Justice in development? An analysis of water interventions in the rural South

Venot, J.P.J.N.; Clement, F.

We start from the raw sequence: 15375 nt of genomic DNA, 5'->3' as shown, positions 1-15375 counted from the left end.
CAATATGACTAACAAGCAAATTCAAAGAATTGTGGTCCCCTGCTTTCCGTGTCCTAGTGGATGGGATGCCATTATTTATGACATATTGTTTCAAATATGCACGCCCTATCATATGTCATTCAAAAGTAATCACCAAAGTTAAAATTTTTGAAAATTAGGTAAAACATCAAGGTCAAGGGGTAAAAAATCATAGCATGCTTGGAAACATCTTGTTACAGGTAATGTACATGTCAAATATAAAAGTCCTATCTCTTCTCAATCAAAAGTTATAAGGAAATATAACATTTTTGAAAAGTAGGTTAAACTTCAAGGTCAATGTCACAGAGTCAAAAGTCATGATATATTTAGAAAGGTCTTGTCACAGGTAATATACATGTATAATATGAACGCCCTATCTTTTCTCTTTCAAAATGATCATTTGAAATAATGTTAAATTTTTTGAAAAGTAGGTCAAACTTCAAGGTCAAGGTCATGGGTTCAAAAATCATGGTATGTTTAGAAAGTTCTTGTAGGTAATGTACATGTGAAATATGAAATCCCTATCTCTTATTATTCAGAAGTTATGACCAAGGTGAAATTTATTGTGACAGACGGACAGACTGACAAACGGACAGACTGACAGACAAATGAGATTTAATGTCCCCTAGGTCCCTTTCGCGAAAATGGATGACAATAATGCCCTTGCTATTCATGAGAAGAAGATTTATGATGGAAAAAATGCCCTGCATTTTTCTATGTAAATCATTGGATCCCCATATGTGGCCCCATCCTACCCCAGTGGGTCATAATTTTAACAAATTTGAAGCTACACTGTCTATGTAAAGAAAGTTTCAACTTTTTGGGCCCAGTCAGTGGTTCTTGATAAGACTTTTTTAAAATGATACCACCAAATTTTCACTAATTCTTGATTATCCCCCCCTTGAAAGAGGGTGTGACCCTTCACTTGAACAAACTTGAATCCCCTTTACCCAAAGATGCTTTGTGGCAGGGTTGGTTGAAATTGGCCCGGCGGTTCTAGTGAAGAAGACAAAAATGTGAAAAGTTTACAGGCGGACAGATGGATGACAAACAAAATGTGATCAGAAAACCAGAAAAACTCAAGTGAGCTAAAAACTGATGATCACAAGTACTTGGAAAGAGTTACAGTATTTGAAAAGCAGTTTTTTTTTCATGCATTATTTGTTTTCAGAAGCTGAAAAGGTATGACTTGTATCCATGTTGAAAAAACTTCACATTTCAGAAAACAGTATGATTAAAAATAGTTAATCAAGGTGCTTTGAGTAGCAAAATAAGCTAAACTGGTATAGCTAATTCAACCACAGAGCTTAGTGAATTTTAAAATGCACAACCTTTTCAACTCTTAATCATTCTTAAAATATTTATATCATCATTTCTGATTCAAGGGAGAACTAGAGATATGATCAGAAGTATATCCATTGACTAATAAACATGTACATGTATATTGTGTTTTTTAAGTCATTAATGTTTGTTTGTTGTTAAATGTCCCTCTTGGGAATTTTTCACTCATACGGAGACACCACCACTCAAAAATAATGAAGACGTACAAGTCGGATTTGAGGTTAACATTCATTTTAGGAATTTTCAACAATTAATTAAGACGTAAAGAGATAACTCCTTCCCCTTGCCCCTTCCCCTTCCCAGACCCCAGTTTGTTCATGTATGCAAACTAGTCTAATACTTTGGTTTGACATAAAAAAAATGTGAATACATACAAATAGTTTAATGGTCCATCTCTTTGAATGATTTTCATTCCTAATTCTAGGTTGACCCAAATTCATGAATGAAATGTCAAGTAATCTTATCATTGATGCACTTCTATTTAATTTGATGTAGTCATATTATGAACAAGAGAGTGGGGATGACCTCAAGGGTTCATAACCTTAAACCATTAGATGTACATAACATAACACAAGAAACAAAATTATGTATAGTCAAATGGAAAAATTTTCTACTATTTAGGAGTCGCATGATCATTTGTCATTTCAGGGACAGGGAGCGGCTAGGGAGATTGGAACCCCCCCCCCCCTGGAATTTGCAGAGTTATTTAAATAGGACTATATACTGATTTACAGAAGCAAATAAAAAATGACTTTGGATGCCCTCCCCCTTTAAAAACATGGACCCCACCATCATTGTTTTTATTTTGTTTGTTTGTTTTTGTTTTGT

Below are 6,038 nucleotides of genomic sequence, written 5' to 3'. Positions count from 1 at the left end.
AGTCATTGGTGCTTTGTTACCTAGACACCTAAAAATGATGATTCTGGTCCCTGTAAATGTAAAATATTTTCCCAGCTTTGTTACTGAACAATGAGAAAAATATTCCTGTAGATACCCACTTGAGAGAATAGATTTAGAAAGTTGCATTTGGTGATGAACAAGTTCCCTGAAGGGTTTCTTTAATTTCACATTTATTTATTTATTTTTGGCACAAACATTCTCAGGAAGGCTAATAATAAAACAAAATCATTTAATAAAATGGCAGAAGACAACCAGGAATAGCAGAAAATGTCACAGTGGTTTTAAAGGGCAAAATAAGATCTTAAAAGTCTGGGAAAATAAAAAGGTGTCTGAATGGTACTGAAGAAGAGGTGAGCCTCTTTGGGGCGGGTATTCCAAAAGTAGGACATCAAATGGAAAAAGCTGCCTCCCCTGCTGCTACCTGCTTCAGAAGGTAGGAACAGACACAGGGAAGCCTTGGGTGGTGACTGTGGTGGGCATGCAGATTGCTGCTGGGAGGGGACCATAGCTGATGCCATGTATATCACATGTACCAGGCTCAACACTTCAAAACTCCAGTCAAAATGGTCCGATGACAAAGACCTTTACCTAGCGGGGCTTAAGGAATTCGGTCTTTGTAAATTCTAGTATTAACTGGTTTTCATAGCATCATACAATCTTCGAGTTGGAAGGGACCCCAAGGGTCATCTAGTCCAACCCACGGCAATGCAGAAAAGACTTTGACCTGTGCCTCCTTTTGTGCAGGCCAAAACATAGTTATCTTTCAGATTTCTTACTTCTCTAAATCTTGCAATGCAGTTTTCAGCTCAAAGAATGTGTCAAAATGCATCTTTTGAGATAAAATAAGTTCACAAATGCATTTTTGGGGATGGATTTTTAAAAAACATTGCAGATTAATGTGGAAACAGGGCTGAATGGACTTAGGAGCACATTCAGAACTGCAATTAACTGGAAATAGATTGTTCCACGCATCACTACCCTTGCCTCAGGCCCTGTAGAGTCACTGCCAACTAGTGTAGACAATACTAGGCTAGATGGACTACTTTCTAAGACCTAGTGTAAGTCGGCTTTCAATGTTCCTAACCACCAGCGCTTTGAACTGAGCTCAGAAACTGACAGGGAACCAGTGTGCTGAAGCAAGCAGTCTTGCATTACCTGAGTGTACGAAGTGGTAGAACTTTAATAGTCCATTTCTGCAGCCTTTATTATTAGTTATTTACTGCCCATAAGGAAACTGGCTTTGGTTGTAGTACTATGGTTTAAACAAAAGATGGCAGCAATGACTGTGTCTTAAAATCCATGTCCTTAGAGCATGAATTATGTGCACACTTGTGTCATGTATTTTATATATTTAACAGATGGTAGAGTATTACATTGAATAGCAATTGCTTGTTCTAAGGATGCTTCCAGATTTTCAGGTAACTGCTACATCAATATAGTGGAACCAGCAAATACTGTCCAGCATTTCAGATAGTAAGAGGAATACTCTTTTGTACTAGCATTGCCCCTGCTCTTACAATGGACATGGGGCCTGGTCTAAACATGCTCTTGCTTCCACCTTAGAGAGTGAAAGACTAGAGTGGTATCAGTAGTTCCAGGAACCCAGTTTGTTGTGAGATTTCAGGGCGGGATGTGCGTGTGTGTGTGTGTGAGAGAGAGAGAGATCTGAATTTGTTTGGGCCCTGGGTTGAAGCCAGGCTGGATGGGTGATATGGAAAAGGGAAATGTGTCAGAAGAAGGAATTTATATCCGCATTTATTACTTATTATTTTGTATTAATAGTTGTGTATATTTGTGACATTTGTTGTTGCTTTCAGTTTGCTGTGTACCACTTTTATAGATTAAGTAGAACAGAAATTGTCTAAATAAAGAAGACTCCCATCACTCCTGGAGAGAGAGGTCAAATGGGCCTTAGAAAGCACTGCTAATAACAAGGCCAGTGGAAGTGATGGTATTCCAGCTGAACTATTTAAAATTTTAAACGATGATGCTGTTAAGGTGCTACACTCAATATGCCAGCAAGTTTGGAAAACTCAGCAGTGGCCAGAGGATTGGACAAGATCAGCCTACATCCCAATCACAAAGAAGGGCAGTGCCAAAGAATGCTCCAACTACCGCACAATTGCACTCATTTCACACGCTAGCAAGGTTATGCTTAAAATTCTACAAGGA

This paper explores a fruitful convergence between the distributive and procedural dimensions of environmental justice theory and current debates in the field of development studies over capitals and capabilities, institutions, and discourse formation to shed new light on natural resource management projects in the developing world. Specifically, we document the planning and implementation of two types of water interventions in two contrasting regions: watershed development programmes in northeast India and small reservoirs in sub-Saharan West Africa. We find that there is a contradiction between the inherently political nature of water interventions and the fact that such projects remain grounded in apolitical, technical and managerial narratives. In contrast to the new semantic of development, this depoliticization results in the near absence of attention paid to procedural (participation and empowerment) and distributive (equity) justice concerns and in local actors having to revert to covert ways to achieve their ends. A constructive dialogue between development studies and environmental justice scholars can offer a fresh look on the society-environment nexus in the developing world